When Mother Nature cooperates, variable-rate research proves soybean growers can plant 100,000 seeds per acre to grow 75,000 uniform plants for optimum yield.
But, given spring and summer weather extremes, soil variables and aversion to risk, farmers are planting soybeans at varying flat rates -- from 100,000 to 180,000 plants per acre.
Low commodity prices continue to drive growers, such as David Beck, of St. James, Minnesota, to reduce input costs. Lower soybean seed prices in the past two to three years have helped, yet many farmers want to decrease seeding rates further as long as they can maintain yield.
"As long as we can keep an acceptable final stand of around 120,000 to 125,000 plants per acre, we will continue to work rates lower, just no big reductions," Beck says.
He plants 160,000 seeds per acre for his 15-inch-row drilled no-till soybeans and 140,000 for his drilled conventional tilled beans. "On the advice of our crop consultant, we planted a couple of fields at 130,000. This gave us a final stand of around 110,000 to 115,000, so we'll see if the yields go down. Some years we have just as good of yields with thinner stands, depending on the soil types and varieties," Beck adds.
Crop consultant Stephan Melson, who works with Beck and other farmers across four counties in southern Minnesota and northern Iowa, says more farmers are seeding below the normal 140,000 seeds per acre. "Seeding rates are trending lower except when planting earlier or into cooler, wetter no-till situations where there's going to be more stand loss."
WEATHER RISKS ADD ANXIETY
Further north, crop consultant Curt Burns says weather is the biggest issue that keeps more farmers from bringing down soybean seeding rates.
"In our heavy clay soils, there's always a chance for hail or windstorms or smacking, packing rains that can quickly cut stands by a third," Burns says. "If we start at 110,000 plants or less, and lose a third or more, we're in a replant or interseed situation. So, my growers often reduce their replant risk and seed 135,000 to 150,000 seeds per acre."
In Arkansas and the Mid-South, current soybean seeding rate trends are around 140,000 to 150,000 seeds per acre, says University of Arkansas System Division of Agriculture Extension soybean agronomist Jeremy Ross.
"I typically tell growers that a seeding rate from 110,000 to 120,000 will get you about 95% of maximum yield, with 140,000 to 150,000 delivering 99%," he says. "And, for growers planting early (late February through early March) or later (after June 1), I recommend bumping up the population by 10 to 15%."
Ross also recommends seed treatments especially on lower populations. Seventy percent of the time there's a statistical stand and yield increase by using fungicide and insecticide treatments, he adds.
Growers in the Mid-South should also consider inoculants when planting in mid-May and June, Ross adds.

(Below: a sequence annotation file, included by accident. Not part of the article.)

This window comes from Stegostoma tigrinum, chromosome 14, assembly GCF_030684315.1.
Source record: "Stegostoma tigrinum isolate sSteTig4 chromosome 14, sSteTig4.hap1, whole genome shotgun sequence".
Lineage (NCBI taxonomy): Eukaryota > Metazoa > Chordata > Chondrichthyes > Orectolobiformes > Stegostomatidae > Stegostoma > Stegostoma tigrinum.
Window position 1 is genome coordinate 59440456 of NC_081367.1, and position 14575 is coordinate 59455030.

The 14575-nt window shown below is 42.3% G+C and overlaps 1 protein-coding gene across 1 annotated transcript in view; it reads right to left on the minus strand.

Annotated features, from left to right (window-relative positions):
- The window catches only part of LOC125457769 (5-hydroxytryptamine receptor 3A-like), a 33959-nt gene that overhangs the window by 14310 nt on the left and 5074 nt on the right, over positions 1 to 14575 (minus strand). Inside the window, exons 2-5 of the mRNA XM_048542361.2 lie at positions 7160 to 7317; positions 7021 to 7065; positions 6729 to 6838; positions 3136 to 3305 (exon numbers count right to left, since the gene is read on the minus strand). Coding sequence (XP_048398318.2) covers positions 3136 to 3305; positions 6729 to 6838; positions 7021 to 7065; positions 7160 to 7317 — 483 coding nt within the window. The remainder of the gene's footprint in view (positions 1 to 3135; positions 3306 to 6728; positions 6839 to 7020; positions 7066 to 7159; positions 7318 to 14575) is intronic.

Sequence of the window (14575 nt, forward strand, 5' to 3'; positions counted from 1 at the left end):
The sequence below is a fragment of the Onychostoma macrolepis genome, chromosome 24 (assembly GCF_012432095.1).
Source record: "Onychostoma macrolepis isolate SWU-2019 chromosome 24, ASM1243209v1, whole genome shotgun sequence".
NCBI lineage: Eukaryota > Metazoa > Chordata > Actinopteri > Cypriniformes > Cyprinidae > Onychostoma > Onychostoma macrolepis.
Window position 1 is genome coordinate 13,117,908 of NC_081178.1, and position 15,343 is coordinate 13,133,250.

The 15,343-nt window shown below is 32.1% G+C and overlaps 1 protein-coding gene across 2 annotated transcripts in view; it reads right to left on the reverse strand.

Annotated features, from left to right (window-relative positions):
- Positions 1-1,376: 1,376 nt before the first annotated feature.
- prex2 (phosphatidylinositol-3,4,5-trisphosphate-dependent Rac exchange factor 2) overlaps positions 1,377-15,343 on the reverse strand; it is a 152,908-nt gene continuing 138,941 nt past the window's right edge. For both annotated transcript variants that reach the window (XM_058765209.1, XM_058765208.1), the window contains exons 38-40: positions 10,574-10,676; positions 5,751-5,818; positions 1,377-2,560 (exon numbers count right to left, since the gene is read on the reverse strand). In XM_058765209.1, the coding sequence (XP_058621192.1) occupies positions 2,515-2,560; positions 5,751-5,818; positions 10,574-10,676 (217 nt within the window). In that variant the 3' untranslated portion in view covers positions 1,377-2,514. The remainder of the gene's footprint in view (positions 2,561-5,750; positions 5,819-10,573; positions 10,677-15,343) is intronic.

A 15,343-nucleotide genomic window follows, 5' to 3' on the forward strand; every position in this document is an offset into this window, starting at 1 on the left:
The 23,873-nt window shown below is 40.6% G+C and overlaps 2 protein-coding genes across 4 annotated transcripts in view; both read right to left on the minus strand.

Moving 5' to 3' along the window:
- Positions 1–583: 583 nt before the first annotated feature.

"We're a bit warmer than the Midwest, which increases our insect and disease complex," he continues. "And, some years we see more issues with seed germination and accelerated aging scores, adding to the need for treatment to protect the stand."
BEST SEEDING RATES
Researchers and farmers who have varied seeding rates understand that higher populations in lower-productivity field zones are more agronomically optimal; the same is true for lower rates in higher-productivity areas.
Research has shown increased profit potential when using variable-rate planter technology. The challenge is identifying different productivity zones within fields to capture spatial variability based on various data layers like soil properties, fertility, topography and yield history.
A 2018-19 University of Minnesota research experiment aimed to match such zones with strip trials of five different seeding densities from 75,000 to 175,000 was conducted on two farms. Graduate student Leanna Leverich worked with Extension soybean agronomist Seth Naeve to evaluate yield response to seeding rates and identify key field properties that influence spatial variability.
"We found a lot of field variability, where optimal seeding density could be anywhere from 75,000 to 175,000 plants per acre," Leverich says.
The lowest seeding rates were statistically the lowest yield on a whole field average at Site 1, Leverich reports. At Site 2, the yield was greater in 2018 on average (64.9 bushels per acre) than 2019 (47.5 bushels per acre), likely because of pressure from white mold, late planting and other agronomic factors. The opposite was true at Site 2: 75,000 seeds produced the highest yields in 2018, and 100,000 seeds delivered the best yields on average in 2019.
ECONOMIC DENSITY ADDS PROFIT
University of Minnesota researchers went beyond just bushel results to find the economic optimum seeding density (EOSD) for each 1-acre block on each site by year.
Using a specific EOSD for every acre led to the potential average gain or cost savings of $18.55 per acre at Site 1 in 2018 compared to the farmers' flat rate of 160,000 seeds per acre. In 2019, Site 1 had an average gain of $21.77 compared to the farmers' flat rate. At Site 2 in 2018, the EOSD saved $17.04 per acre, Leverich explains.
The researchers are now going after the real challenge: determining how to predict future seeding rate responses on every acre.
"These results highlight the importance of going beyond agronomic optimum seeding density to understand the economic optimum seeding density for greatest on-farm gains," Leverich says. "This leads to a clear need to identify factors that impact yield to develop prescriptions for variable-rate planting."
(c) Copyright 2020 DTN, LLC. All rights reserved.